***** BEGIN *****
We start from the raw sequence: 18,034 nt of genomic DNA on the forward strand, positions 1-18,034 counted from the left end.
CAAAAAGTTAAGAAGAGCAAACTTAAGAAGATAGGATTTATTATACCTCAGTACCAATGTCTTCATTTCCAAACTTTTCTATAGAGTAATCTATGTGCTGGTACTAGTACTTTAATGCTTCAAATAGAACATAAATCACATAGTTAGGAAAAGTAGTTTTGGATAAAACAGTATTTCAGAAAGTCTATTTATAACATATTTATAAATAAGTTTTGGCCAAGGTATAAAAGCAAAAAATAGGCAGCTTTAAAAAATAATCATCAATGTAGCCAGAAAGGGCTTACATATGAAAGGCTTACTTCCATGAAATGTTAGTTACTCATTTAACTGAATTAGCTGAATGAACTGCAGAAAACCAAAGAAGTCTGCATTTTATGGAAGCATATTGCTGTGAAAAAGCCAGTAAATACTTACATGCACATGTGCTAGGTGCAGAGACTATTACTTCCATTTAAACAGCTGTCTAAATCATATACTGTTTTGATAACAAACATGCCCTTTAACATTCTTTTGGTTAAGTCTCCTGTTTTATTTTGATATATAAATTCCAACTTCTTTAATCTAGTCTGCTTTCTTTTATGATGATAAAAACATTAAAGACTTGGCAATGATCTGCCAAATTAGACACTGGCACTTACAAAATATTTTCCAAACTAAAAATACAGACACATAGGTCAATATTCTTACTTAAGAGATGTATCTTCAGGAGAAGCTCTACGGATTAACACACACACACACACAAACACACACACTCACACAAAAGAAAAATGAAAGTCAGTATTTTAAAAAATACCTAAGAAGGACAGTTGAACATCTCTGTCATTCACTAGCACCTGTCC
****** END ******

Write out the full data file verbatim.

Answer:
We start from the raw sequence: 18,034 nt of genomic DNA on the forward strand, positions 1-18,034 counted from the left end.
CAAAAAGTTAAGAAGAGCAAACTTAAGAAGATAGGATTTATTATACCTCAGTACCAATGTCTTCATTTCCAAACTTTTCTATAGAGTAATCTATGTGCTGGTACTAGTACTTTAATGCTTCAAATAGAACATAAATCACATAGTTAGGAAAAGTAGTTTTGGATAAAACAGTATTTCAGAAAGTCTATTTATAACATATTTATAAATAAGTTTTGGCCAAGGTATAAAAGCAAAAAATAGGCAGCTTTAAAAAATAATCATCAATGTAGCCAGAAAGGGCTTACATATGAAAGGCTTACTTCCATGAAATGTTAGTTACTCATTTAACTGAATTAGCTGAATGAACTGCAGAAAACCAAAGAAGTCTGCATTTTATGGAAGCATATTGCTGTGAAAAAGCCAGTAAATACTTACATGCACATGTGCTAGGTGCAGAGACTATTACTTCCATTTAAACAGCTGTCTAAATCATATACTGTTTTGATAACAAACATGCCCTTTAACATTCTTTTGGTTAAGTCTCCTGTTTTATTTTGATATATAAATTCCAACTTCTTTAATCTAGTCTGCTTTCTTTTATGATGATAAAAACATTAAAGACTTGGCAATGATCTGCCAAATTAGACACTGGCACTTACAAAATATTTTCCAAACTAAAAATACAGACACATAGGTCAATATTCTTACTTAAGAGATGTATCTTCAGGAGAAGCTCTACGGATTAACACACACACACACACAAACACACACACTCACACAAAAGAAAAATGAAAGTCAGTATTTTAAAAAATACCTAAGAAGGACAGTTGAACATCTCTGTCATTCACTAGCACCTGTCC